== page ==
ISSN 2398-2950      

Spleen: trauma

ffelis

Introduction

  • Cause: blunt trauma (eg HBC/RTA, kicks) or occasionally penetrating injuries to the abdomen.
  • Signs: can be sudden in onset (hemorrhagic shock) or more insidious.
  • The most serious consequence is hemorrhage, which may be life-threatening.
  • Diagnosis: may be problematical. A high incidence of suspicion of this condition should be maintained in traumatized animals.
  • Treatment: fluid therapy, oxygen administration, blood transfusion, partial or total splenectomy.
  • Prognosis: fair provided initial stabilization is successful and there are no other internal injuries.

Pathogenesis

Etiology

  • Road traffic accidents or other blunt trauma (eg kicks) are the most common causes.
  • Many cats are targets of air guns. Occasionally these pellets may lacerate the spleen.

Pathophysiology

  • Rupture of the splenic parenchyma or avulsion of splenic blood vessels results in hemorrhage and hemoperitoneum.
  • Blood loss leads to hypoxemia Hypoxemia and hypovolemic shock Shock in severe cases.

Timecourse

  • Rapid if massive bleeding into the abdomen; progressive if there is a lesser degree of injury which nevertheless continues to bleed.

Diagnosis

This article is available in full to registered subscribers

Sign up now to obtain ten tokens to view any ten Vetlexicon articles, images, sounds or videos, or Login

Treatment

This article is available in full to registered subscribers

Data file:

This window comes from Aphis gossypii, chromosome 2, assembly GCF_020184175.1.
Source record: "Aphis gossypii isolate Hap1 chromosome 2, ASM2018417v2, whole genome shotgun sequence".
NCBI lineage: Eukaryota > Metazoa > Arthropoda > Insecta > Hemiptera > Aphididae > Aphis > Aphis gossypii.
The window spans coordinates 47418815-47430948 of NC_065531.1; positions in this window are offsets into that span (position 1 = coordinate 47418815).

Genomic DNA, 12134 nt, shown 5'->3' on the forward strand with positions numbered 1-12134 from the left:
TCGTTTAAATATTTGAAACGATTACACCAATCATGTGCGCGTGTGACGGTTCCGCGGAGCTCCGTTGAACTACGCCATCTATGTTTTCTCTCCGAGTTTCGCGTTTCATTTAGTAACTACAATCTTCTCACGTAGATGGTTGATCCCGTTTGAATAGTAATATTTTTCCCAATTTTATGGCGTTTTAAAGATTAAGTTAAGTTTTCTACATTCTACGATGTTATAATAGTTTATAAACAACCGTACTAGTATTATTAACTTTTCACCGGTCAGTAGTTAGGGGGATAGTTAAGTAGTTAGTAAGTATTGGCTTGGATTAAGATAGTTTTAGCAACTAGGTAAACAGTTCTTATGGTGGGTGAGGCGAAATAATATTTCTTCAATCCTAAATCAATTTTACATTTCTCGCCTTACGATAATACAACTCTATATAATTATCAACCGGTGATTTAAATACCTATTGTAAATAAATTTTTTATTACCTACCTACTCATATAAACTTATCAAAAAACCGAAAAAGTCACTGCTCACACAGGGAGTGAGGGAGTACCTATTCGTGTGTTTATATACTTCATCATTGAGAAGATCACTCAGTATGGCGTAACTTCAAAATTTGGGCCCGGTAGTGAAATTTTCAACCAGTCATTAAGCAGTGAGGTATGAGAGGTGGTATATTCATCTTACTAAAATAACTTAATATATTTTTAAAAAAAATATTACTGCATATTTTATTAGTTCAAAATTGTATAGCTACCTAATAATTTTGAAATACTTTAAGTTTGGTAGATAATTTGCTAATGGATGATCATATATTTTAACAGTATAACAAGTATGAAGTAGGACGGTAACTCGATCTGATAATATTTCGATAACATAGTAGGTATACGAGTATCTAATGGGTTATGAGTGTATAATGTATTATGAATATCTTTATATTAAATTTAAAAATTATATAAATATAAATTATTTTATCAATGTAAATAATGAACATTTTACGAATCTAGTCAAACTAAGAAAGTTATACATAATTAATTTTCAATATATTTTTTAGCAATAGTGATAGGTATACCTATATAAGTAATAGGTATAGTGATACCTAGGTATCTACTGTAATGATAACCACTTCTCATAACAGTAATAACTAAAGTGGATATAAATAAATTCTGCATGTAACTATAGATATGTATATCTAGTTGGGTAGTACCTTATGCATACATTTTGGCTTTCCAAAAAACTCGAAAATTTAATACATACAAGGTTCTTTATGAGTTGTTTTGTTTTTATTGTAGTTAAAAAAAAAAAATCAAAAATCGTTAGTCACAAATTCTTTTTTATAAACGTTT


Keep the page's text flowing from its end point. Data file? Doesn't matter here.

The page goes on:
Sign up now to obtain ten tokens to view any ten Vetlexicon articles, images, sounds or videos, or Login

Outcomes

This article is available in full to registered subscribers

Sign up now to obtain ten tokens to view any ten Vetlexicon articles, images, sounds or videos, or Login

Further Reading

Publications

Refereed papers

  • Recent references from PubMed and VetMedResource.
  • Vinayak A, Krahwinkel D J (2004) Managing blunt trauma-induced hemoperitoneum in dogs and cats. Comp Cont Educ Pract Vet 26 (4), 276 VetMedResource.
  • Spangler W L & Culbertson M R (1992) Prevalence and type of splenic diseases in cats - 455 cases (1985-1991). JAVMA 201 (5), 773-776 PubMed.

Can’t find what you’re looking for?

We have an ever growing content library on Vetlexicon so if you ever find we haven't covered something that you need please fill in the form below and let us know!

 
 
 
 

To show you are not a Bot please can you enter the number showing adjacent to this field

 Security code